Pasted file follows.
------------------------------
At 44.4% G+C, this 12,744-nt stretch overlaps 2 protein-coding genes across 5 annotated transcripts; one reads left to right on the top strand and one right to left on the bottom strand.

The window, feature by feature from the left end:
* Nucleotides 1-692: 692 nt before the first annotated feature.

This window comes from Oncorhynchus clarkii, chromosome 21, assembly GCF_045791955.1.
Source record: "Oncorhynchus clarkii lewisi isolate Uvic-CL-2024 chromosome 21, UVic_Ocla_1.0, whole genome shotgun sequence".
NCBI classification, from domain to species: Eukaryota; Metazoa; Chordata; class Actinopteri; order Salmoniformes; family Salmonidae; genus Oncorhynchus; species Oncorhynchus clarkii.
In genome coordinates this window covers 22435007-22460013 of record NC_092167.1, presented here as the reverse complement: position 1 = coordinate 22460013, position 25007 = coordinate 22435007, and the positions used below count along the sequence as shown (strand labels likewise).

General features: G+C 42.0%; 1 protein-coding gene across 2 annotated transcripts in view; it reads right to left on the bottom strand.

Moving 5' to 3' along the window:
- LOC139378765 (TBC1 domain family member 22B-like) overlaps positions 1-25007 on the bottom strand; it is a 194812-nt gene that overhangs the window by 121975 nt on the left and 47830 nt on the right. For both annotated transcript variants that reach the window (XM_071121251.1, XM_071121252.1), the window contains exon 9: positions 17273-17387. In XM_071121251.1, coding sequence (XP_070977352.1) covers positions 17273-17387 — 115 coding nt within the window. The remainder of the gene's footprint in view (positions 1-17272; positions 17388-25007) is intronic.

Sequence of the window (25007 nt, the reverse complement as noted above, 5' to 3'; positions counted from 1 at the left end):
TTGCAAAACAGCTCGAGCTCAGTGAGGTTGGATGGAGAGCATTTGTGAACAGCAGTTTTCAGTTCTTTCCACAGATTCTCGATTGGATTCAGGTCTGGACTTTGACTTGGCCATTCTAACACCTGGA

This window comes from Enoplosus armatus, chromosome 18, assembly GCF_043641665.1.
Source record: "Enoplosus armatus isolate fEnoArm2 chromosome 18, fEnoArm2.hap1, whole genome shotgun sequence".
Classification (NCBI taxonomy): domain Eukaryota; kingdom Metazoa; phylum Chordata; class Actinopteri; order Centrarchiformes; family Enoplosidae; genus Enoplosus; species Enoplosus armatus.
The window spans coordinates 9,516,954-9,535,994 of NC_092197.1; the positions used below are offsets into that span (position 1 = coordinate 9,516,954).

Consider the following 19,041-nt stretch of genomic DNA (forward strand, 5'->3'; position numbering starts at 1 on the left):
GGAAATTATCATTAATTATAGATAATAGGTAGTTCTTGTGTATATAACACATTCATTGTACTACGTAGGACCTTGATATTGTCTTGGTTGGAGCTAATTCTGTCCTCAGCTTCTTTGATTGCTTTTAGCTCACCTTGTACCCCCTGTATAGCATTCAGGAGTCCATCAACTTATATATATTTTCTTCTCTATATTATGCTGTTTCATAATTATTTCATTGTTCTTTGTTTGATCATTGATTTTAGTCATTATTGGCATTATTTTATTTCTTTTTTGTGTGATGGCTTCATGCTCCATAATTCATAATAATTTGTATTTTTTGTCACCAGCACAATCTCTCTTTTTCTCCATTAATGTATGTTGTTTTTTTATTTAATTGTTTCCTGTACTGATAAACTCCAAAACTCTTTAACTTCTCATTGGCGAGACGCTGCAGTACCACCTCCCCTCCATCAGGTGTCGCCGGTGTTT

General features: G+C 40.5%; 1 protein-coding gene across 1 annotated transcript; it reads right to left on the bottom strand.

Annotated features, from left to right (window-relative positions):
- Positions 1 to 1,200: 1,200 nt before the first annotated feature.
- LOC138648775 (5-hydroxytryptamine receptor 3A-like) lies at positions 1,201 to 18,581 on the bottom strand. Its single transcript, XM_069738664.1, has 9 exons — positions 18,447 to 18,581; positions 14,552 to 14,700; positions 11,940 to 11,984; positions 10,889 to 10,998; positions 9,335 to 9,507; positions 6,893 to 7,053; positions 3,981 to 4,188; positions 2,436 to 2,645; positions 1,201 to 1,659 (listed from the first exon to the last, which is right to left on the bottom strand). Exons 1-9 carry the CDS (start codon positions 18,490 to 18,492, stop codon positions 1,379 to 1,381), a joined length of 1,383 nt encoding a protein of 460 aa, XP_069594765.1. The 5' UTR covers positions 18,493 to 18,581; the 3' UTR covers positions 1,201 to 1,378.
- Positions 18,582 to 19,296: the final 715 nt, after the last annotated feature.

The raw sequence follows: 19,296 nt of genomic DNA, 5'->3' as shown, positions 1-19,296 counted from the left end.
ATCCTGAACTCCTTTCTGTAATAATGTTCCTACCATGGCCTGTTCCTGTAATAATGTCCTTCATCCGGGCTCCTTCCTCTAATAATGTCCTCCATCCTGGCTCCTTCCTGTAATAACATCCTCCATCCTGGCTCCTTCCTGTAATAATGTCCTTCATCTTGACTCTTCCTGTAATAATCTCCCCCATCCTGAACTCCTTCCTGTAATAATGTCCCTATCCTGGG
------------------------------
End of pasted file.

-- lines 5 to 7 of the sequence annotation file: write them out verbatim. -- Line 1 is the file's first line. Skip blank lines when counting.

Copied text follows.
Source record: "Oncorhynchus clarkii lewisi isolate Uvic-CL-2024 chromosome 21, UVic_Ocla_1.0, whole genome shotgun sequence".
NCBI classification, from domain to species: Eukaryota; Metazoa; Chordata; class Actinopteri; order Salmoniformes; family Salmonidae; genus Oncorhynchus; species Oncorhynchus clarkii.
In genome coordinates this window covers 22435007-22460013 of record NC_092167.1, presented here as the reverse complement: position 1 = coordinate 22460013, position 25007 = coordinate 22435007, and the positions used below count along the sequence as shown (strand labels likewise).